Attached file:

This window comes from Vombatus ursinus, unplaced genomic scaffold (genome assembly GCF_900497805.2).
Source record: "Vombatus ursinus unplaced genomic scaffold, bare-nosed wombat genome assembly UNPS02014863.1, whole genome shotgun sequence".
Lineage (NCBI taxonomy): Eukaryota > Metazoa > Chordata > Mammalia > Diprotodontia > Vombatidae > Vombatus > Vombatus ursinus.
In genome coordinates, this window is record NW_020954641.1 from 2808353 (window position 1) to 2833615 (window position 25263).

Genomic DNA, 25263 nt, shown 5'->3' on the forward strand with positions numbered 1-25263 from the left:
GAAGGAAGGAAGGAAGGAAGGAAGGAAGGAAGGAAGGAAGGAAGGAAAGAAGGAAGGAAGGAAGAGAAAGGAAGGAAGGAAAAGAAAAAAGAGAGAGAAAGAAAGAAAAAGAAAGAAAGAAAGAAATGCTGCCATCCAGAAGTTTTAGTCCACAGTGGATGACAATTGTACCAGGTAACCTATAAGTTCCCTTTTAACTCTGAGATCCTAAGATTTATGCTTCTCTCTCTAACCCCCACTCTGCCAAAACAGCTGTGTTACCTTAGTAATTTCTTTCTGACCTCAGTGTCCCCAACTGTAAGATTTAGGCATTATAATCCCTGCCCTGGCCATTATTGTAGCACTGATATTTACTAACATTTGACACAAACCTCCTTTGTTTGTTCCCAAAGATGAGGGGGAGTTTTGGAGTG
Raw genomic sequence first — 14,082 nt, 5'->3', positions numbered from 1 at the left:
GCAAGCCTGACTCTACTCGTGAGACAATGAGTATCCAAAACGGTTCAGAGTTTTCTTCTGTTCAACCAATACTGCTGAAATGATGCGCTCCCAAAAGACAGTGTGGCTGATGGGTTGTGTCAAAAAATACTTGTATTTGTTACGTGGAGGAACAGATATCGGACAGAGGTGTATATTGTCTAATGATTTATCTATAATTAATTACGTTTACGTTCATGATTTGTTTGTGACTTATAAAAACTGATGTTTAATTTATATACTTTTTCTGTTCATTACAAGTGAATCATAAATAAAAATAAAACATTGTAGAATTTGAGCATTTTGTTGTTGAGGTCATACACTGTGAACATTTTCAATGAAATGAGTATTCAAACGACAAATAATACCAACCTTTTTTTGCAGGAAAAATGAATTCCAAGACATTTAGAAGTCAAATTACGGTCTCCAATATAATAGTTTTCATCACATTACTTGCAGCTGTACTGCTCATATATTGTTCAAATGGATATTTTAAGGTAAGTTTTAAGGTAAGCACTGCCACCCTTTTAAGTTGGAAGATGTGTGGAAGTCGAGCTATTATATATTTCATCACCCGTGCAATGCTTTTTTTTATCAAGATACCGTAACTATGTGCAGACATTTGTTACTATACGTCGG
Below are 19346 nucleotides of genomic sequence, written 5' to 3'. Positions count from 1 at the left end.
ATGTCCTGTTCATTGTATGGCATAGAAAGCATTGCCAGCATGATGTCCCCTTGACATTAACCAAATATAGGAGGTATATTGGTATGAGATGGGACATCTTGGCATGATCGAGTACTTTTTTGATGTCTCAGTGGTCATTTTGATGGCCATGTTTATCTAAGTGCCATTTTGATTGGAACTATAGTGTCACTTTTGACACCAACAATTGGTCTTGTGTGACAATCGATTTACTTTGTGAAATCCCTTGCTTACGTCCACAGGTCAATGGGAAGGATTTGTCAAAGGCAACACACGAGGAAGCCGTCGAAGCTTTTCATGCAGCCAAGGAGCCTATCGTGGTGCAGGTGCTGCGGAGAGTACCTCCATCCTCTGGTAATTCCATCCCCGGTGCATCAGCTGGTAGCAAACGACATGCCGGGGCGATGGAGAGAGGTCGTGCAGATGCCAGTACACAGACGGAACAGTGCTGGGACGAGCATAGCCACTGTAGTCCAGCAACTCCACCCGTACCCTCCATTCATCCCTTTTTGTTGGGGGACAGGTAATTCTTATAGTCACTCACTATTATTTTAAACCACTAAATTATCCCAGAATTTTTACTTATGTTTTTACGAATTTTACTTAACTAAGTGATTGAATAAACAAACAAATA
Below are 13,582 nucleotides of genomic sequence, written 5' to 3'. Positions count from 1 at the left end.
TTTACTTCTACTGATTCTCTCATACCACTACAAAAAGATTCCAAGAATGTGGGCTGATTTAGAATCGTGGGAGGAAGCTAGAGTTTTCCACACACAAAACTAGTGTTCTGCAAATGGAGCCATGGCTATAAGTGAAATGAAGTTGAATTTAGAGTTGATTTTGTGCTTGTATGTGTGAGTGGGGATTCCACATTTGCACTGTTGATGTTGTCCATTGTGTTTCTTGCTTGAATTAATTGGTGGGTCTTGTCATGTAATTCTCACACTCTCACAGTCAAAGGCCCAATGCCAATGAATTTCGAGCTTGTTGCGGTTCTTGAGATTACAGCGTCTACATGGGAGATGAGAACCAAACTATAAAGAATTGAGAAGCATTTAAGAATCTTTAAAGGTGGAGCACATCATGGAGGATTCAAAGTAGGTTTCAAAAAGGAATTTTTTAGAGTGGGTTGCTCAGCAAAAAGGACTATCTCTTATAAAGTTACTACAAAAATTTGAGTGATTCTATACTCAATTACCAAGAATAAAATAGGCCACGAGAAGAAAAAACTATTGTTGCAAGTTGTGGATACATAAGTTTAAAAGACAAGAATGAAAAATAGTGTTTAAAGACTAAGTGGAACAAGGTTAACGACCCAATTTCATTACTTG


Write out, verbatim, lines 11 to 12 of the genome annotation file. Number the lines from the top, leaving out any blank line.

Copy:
Below are 13,582 nucleotides of genomic sequence, written 5' to 3'. Positions count from 1 at the left end.
TTTACTTCTACTGATTCTCTCATACCACTACAAAAAGATTCCAAGAATGTGGGCTGATTTAGAATCGTGGGAGGAAGCTAGAGTTTTCCACACACAAAACTAGTGTTCTGCAAATGGAGCCATGGCTATAAGTGAAATGAAGTTGAATTTAGAGTTGATTTTGTGCTTGTATGTGTGAGTGGGGATTCCACATTTGCACTGTTGATGTTGTCCATTGTGTTTCTTGCTTGAATTAATTGGTGGGTCTTGTCATGTAATTCTCACACTCTCACAGTCAAAGGCCCAATGCCAATGAATTTCGAGCTTGTTGCGGTTCTTGAGATTACAGCGTCTACATGGGAGATGAGAACCAAACTATAAAGAATTGAGAAGCATTTAAGAATCTTTAAAGGTGGAGCACATCATGGAGGATTCAAAGTAGGTTTCAAAAAGGAATTTTTTAGAGTGGGTTGCTCAGCAAAAAGGACTATCTCTTATAAAGTTACTACAAAAATTTGAGTGATTCTATACTCAATTACCAAGAATAAAATAGGCCACGAGAAGAAAAAACTATTGTTGCAAGTTGTGGATACATAAGTTTAAAAGACAAGAATGAAAAATAGTGTTTAAAGACTAAGTGGAACAAGGTTAACGACCCAATTTCATTACTTG